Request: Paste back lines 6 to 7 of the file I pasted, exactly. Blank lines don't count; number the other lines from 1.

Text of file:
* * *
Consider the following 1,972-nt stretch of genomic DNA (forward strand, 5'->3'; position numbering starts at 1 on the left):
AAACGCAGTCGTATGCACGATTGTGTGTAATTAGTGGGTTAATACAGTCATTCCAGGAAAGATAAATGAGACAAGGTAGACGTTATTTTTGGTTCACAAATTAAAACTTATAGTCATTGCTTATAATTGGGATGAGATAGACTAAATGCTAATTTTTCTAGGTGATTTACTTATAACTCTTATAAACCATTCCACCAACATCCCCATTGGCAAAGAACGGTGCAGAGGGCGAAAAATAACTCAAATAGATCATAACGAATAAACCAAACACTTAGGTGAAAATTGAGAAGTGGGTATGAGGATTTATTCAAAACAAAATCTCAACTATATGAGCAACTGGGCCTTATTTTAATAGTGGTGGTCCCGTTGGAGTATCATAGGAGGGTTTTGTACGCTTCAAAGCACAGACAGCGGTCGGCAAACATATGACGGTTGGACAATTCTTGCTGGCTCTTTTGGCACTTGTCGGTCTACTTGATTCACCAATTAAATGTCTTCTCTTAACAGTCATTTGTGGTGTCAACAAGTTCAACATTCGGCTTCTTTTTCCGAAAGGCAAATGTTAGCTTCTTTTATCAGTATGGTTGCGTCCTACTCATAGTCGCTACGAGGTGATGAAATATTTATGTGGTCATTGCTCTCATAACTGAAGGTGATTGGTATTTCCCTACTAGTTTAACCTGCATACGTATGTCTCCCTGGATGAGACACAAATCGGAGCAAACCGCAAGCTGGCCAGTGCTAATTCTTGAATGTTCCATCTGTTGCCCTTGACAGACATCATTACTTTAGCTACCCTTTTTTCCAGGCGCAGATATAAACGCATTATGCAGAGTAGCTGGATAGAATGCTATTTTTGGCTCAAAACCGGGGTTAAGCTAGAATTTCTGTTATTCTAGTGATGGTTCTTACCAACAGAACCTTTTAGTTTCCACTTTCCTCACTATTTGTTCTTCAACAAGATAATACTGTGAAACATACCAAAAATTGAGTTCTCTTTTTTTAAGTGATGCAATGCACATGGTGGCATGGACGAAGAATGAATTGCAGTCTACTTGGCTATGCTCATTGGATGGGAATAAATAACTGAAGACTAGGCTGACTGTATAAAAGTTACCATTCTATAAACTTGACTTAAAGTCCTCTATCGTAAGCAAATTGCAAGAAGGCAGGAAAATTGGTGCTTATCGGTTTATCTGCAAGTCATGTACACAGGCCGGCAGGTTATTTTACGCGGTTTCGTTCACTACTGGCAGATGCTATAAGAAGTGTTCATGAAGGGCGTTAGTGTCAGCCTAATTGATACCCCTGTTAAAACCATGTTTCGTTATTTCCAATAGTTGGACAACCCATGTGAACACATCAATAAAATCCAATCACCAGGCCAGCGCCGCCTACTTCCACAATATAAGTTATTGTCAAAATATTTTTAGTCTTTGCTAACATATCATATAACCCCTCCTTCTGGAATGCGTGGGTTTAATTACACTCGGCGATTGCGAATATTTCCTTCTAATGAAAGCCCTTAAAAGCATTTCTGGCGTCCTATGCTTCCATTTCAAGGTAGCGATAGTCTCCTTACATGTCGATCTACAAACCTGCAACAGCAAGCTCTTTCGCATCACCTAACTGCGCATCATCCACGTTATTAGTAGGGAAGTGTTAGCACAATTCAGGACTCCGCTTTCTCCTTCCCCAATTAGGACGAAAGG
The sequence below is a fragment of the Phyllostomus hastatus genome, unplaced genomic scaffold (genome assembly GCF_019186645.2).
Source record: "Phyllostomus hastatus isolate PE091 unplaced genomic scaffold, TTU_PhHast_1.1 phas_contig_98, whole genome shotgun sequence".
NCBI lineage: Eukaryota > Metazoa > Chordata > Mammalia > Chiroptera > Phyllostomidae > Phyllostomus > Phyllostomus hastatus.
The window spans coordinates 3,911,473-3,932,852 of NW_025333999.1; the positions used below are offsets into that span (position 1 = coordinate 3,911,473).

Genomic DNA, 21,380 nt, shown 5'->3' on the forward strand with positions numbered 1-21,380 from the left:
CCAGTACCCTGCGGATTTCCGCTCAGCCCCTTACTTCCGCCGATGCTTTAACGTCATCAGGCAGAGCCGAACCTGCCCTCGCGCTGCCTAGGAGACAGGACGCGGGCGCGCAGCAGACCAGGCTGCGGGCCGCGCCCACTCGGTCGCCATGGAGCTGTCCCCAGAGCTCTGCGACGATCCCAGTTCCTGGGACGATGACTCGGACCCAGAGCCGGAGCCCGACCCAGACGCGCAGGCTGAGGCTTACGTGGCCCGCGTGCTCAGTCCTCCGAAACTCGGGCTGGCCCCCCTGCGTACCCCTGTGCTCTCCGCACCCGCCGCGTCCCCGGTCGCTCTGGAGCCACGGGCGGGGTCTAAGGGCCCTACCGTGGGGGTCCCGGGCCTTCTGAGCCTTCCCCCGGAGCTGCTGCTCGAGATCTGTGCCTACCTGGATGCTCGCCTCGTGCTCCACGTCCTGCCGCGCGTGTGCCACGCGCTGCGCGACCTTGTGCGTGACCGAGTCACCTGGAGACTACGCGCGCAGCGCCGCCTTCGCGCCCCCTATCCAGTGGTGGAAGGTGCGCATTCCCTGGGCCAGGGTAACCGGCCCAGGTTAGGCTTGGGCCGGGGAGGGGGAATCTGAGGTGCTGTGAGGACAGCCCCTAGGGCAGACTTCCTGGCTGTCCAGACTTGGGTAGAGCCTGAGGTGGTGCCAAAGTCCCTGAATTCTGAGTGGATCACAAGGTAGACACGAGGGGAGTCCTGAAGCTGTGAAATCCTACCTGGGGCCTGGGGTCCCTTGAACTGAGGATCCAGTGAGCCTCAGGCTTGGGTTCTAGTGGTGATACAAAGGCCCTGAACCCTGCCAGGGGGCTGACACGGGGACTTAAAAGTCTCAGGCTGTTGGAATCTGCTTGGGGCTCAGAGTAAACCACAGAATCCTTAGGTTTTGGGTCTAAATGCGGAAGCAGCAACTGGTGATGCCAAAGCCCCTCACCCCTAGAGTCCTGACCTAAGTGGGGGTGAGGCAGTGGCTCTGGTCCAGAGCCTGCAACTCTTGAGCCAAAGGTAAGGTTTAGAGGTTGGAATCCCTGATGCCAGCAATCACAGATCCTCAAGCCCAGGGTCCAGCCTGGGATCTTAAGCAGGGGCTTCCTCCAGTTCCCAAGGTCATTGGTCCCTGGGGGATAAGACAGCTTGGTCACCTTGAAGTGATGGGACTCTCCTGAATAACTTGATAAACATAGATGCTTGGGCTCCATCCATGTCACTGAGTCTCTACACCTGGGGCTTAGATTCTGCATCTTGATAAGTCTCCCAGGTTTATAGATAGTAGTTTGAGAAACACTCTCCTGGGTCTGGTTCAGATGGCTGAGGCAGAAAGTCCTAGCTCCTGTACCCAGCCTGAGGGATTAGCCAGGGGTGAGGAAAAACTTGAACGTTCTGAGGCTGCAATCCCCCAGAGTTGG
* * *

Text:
The window spans coordinates 3,911,473-3,932,852 of NW_025333999.1; the positions used below are offsets into that span (position 1 = coordinate 3,911,473).

Genomic DNA, 21,380 nt, shown 5'->3' on the forward strand with positions numbered 1-21,380 from the left: